Barbie’s quest to reconcile her crisis leads us all to the end of the film, where Barbie makes a choice similar to the one made by the first woman in Genesis 3. She exchanges her perfect life for a flawed one, an eternal life of bliss for a life of age and death. Barbie’s journey introduced her to the life of her creators. With this knowledge, she was not satisfied with life as merely an image of her creator. She sought to become a creator herself. In this way, Barbie gives us insight into our own humanity. What does it mean to be made in the image of our Creator?
In Our Image
Imago Dei is a theological phrase used to describe the relationship between the Creator God and human creation. It is Latin for “Image of God” and originates in the Hebrew Bible, where it occurs only twice, in Genesis 1.27 and Genesis 9.6, from the Hebrew phrase צֶ֥לֶם אֱלֹהִ֖ים (image of Elohim).
So Elohim created the mortal in his image,Genesis 1.27 (my translation)
in the image of Elohim, he created them;
male and female he created them.
An image is thought to be more than a likeness. It is a replica with powers of representation. The Hebrew word for image, צֶ֥לֶם, only occurs thirteen times in the Bible. Three refer to mortals created in the divine image (Genesis 1.26, 1.27, & 9.6). One refers to a son born in the image of his father (Genesis 5.3). The rest refer to foreign enemies or enemy deities. An image is a thing created. Humans are created in the image of God. Humans create other images. Barbie is imago hominis, the image of humans. In her quest to become “a part of the people that make meaning, not the thing that’s made,” Barbie says. “I want to do the imagining, not be the idea.” She considers eventual death an acceptable tradeoff. While we do not have the agency to make the kind of choice Barbie made, we may find representation through Barbie’s choices.
Barbie’s conversation with Ruth, her creator, could be compared with Eve’s curiosity in Genesis 3, where she ponders the meaning of God’s command to avoid eating the fruit of the Tree of the Knowledge of Good and Evil in a conversation with a serpent. Is Ruth acting the part of God or the Serpent to Barbie’s Eve? God and the Serpent are one in this analogy. Ruth offers no command against Barbie’s desire, nor does Barbie need her creator’s blessing. Barbie is granted full agency to make whichever decision. The one caveat? The consequences are permanent.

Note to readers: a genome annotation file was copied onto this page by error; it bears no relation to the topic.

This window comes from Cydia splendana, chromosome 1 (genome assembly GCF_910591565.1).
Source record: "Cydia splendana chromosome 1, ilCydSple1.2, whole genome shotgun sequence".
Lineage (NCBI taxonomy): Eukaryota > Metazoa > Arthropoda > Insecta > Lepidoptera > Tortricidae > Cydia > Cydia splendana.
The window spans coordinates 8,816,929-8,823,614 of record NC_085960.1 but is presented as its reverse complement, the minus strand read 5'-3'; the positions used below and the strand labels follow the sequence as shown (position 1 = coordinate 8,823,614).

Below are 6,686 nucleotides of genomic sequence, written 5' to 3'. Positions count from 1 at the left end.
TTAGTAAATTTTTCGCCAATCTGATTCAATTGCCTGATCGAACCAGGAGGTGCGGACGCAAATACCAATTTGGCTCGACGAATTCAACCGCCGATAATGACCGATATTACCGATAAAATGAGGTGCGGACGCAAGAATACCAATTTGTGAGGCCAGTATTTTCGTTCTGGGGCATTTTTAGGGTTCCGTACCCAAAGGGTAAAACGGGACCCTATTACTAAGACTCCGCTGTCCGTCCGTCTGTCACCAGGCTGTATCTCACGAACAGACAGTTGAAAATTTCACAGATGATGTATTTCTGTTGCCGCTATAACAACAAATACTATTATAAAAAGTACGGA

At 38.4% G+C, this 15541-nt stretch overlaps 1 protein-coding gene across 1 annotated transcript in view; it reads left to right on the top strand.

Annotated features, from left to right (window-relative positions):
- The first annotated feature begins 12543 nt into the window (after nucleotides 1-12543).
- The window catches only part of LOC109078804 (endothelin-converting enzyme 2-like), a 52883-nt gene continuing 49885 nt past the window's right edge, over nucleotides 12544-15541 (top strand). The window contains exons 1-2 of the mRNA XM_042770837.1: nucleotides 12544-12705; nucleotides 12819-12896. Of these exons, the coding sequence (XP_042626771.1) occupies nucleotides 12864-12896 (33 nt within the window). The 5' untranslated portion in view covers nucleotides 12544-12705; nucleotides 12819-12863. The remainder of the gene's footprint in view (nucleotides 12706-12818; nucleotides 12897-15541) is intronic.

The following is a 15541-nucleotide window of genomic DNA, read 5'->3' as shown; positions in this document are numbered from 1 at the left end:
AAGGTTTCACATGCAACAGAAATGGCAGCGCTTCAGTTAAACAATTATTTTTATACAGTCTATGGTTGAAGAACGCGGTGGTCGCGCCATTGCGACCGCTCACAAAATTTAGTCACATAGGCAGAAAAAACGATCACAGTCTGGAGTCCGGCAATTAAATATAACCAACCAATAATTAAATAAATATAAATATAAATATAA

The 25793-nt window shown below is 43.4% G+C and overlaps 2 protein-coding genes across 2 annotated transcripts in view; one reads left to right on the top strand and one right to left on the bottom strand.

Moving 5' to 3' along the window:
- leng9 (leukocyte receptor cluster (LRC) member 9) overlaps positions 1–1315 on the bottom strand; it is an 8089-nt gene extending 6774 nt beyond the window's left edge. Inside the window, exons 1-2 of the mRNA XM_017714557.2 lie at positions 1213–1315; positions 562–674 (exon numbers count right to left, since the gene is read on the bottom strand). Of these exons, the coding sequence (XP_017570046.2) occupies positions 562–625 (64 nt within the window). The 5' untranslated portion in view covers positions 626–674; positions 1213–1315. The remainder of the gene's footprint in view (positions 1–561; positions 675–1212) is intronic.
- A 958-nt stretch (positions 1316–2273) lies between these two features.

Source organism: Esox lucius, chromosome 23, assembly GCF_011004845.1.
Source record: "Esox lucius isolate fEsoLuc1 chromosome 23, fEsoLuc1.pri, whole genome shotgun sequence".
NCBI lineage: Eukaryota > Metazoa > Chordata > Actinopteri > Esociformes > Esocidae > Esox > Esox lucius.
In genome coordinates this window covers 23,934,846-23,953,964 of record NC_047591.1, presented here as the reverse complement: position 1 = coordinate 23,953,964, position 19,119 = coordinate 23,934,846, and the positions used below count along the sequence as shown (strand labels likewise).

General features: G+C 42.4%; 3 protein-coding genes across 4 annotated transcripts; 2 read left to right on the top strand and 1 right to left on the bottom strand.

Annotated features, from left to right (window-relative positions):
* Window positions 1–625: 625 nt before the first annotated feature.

Unlike Eve, Barbie is gifted with a vision of what her life will contain in the Real World. She is made aware of death. Still, Barbie chooses the more fulfilling life of a creator, knowing that part of becoming a creator means living a finite life.
Aging with Grace
Barbie’s choice may seem odd to many women who might like to exchange mortality for Barbie’s female figure and her luxurious lifestyle. But perhaps we can learn something from Barbie. She had it all and chose to live our life, flat feet, cellulite, and all. One scene stands out to me when I recall the movie. The first woman Barbie encounters one-on-one in the Real World is an elderly woman seated at a bus stop. Barbie stares at her, “you are beautiful,” she says. The woman replies, “I know.” A short time after this, Barbie is reprimanded by teenage girls for setting unrealistic standards, making them feel bad about themselves.
Before watching this movie, I could sum up my thoughts about Barbie the same way as those teenage girls. Barbie is an unrealistic representation of what it is to be a woman. However, in the movie, I saw a beautiful woman feel ugly in the face of powerlessness and then trade her power for a life of greater significance. Barbie did not try to sell me on a perfect life, or a life without pain or suffering. Barbie taught me that even if I had the ideal of perfection, I would crave mortality.
Barbie left me thinking about mortality and human agency. Death is fundamental to life. The mortal existence includes a powerful capacity to dream, imagine, and create. The expense of which is aging and death. Barbie ate from the Tree of Knowledge and gained mortality, just like a human.
Dr. Erica Mongé-Greer, holding a PhD in Divinity from the University of Aberdeen, is a distinguished researcher and educator specializing in Biblical Ethics, Mythopoeia, and Resistance Theory. Her work focuses on justice in ancient religious texts, notably reinterpreting Psalm 82’s ethics in the Hebrew Bible, with her findings currently under peer review.
In addition to her academic research, Dr. Mongé-Greer is an experienced University instructor, having taught various biblical studies courses. Her teaching philosophy integrates theoretical discussions with practical insights, promoting an inclusive and dynamic learning environment.
Her ongoing projects include a book on religious themes in the series Battlestar Galactica and further research in biblical ethics, showcasing her dedication to interdisciplinary studies that blend religion with contemporary issues.